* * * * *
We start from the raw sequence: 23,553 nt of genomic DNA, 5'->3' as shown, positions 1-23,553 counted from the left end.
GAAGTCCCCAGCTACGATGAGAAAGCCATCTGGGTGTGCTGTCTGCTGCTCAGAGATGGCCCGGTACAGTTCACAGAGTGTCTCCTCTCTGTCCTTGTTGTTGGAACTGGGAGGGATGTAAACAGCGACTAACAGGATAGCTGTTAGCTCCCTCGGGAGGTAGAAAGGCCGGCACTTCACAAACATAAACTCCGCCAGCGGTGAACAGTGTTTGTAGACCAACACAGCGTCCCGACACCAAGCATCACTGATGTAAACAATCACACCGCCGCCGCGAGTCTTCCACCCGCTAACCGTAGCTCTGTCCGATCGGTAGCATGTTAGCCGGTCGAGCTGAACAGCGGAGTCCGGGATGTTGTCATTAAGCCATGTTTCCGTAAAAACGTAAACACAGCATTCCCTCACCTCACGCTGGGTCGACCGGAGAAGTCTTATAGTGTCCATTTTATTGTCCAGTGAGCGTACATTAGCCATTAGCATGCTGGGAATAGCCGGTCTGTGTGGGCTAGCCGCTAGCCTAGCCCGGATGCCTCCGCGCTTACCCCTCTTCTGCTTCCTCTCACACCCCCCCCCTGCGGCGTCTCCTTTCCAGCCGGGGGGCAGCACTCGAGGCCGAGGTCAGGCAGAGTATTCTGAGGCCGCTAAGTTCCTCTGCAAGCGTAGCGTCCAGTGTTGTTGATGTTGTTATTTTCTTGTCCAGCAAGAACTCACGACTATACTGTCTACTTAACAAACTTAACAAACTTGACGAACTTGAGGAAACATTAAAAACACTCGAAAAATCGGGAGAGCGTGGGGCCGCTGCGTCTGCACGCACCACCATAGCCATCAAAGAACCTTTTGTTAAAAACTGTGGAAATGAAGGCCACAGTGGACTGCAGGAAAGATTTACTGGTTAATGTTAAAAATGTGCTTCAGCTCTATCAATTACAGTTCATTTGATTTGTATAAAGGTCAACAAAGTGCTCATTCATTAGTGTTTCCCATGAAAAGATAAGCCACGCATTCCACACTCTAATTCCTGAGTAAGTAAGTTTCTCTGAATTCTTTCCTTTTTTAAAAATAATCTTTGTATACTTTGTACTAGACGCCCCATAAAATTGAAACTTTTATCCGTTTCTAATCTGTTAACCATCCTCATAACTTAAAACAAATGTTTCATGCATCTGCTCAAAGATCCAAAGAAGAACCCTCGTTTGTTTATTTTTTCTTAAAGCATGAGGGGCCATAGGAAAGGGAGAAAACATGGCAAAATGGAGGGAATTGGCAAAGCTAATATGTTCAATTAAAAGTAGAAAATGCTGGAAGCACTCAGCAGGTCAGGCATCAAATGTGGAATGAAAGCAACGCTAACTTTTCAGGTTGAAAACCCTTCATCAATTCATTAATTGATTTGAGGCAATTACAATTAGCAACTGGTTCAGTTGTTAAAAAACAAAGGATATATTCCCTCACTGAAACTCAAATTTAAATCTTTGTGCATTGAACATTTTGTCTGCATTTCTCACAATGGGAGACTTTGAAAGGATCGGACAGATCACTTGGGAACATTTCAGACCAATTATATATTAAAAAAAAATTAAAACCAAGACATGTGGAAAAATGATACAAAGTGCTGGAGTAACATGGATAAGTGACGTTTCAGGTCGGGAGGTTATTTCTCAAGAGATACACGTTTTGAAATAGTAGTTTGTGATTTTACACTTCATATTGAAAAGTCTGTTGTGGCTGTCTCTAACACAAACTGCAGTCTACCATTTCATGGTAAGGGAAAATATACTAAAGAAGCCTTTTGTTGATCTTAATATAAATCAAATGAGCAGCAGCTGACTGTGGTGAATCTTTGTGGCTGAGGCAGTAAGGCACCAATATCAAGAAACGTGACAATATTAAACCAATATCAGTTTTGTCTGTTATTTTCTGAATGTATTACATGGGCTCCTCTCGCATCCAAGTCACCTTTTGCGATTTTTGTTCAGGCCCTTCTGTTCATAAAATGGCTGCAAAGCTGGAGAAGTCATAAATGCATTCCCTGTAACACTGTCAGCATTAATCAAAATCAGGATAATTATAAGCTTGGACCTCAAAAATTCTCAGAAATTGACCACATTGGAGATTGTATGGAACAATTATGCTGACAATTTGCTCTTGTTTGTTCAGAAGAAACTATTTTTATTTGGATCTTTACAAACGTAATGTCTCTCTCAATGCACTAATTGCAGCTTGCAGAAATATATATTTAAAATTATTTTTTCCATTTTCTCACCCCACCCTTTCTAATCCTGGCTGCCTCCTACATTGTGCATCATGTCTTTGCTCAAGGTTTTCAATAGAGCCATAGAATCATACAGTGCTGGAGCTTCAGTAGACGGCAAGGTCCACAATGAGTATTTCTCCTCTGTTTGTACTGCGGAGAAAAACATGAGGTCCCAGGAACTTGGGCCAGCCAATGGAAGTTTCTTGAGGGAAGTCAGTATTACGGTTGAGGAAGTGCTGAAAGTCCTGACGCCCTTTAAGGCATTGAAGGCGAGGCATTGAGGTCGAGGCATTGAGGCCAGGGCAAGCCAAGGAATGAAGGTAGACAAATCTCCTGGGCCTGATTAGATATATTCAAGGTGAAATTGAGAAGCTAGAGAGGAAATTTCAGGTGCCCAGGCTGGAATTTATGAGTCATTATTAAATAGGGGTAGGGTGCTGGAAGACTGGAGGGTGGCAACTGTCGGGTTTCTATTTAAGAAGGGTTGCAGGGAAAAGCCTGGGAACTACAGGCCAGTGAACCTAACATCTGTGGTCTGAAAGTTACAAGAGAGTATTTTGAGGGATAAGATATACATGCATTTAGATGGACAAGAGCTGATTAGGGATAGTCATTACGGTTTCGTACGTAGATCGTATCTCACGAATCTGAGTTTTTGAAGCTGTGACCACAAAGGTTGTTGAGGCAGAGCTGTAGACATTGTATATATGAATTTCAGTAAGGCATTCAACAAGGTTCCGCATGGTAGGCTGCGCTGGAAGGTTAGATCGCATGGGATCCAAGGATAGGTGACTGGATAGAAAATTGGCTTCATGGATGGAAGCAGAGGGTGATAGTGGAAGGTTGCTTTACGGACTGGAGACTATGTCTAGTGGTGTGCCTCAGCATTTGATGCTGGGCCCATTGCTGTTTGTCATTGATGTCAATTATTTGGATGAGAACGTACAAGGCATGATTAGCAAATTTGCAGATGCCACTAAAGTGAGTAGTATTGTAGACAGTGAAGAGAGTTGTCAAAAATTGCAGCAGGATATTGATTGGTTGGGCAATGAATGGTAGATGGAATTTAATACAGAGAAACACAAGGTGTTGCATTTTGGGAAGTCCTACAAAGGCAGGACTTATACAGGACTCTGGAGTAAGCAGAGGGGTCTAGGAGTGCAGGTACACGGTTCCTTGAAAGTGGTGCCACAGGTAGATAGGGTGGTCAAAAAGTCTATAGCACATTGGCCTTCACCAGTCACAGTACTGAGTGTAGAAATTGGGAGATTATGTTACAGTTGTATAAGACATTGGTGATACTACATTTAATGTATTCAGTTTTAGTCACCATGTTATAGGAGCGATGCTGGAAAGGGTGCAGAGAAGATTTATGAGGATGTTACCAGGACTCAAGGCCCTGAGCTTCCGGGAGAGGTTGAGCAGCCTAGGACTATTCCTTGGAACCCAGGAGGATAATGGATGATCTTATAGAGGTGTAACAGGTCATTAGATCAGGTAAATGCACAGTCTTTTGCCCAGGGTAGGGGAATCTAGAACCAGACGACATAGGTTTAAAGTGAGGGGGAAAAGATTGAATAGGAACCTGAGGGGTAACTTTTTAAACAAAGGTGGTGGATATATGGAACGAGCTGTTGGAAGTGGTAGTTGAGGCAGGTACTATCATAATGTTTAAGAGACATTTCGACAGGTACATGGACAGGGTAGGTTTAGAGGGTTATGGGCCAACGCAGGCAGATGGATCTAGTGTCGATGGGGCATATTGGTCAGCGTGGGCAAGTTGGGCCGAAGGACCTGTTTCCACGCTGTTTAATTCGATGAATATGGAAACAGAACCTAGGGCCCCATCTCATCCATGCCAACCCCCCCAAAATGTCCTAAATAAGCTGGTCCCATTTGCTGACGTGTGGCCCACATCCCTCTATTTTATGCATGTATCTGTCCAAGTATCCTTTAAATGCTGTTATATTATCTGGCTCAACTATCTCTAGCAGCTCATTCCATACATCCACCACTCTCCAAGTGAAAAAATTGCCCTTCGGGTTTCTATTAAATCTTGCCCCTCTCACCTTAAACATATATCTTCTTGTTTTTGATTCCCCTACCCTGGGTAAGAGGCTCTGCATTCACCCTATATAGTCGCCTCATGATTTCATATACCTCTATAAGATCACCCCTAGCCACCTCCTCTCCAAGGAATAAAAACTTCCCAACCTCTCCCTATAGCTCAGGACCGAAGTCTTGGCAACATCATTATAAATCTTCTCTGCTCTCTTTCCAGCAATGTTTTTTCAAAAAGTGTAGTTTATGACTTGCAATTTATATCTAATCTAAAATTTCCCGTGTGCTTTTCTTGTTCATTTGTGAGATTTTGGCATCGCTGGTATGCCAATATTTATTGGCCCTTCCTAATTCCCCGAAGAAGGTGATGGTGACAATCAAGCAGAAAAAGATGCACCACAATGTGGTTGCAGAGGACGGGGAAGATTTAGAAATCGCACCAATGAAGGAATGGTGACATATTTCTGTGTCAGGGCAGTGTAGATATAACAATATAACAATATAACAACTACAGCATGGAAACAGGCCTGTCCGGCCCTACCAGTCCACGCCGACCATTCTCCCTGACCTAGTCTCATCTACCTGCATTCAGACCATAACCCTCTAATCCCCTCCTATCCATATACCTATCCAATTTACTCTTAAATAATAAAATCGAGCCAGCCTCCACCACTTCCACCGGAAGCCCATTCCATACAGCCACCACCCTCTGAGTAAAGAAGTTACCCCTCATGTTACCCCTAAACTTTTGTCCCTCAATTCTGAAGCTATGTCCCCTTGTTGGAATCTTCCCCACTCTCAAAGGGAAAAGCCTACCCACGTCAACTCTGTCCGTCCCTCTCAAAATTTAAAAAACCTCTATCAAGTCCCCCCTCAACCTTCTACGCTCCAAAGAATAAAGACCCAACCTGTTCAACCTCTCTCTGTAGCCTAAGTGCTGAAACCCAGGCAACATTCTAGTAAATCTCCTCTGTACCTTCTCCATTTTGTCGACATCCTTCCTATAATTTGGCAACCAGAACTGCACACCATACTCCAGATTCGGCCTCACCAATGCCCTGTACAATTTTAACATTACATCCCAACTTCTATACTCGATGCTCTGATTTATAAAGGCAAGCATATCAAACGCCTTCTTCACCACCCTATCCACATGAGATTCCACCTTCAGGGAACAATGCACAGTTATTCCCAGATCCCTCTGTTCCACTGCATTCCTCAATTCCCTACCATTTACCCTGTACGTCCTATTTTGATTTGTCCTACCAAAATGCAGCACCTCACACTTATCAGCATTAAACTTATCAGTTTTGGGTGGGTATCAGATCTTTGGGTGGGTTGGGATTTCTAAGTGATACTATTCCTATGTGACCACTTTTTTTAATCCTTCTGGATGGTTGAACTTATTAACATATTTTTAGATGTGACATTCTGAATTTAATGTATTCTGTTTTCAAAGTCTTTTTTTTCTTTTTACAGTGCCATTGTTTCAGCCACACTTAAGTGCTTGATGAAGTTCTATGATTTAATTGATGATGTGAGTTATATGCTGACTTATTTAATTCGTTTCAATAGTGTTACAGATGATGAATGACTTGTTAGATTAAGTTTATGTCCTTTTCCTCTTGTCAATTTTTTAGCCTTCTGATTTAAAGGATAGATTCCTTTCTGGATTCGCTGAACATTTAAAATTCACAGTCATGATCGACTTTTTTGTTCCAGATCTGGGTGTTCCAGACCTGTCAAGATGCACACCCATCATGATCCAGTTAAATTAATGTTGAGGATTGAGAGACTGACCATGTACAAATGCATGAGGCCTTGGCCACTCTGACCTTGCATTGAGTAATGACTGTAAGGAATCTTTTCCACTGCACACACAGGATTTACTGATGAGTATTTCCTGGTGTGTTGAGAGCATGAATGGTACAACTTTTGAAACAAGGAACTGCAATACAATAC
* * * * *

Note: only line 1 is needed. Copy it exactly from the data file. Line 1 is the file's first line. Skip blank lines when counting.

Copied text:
We start from the raw sequence: 23,553 nt of genomic DNA, 5'->3' as shown, positions 1-23,553 counted from the left end.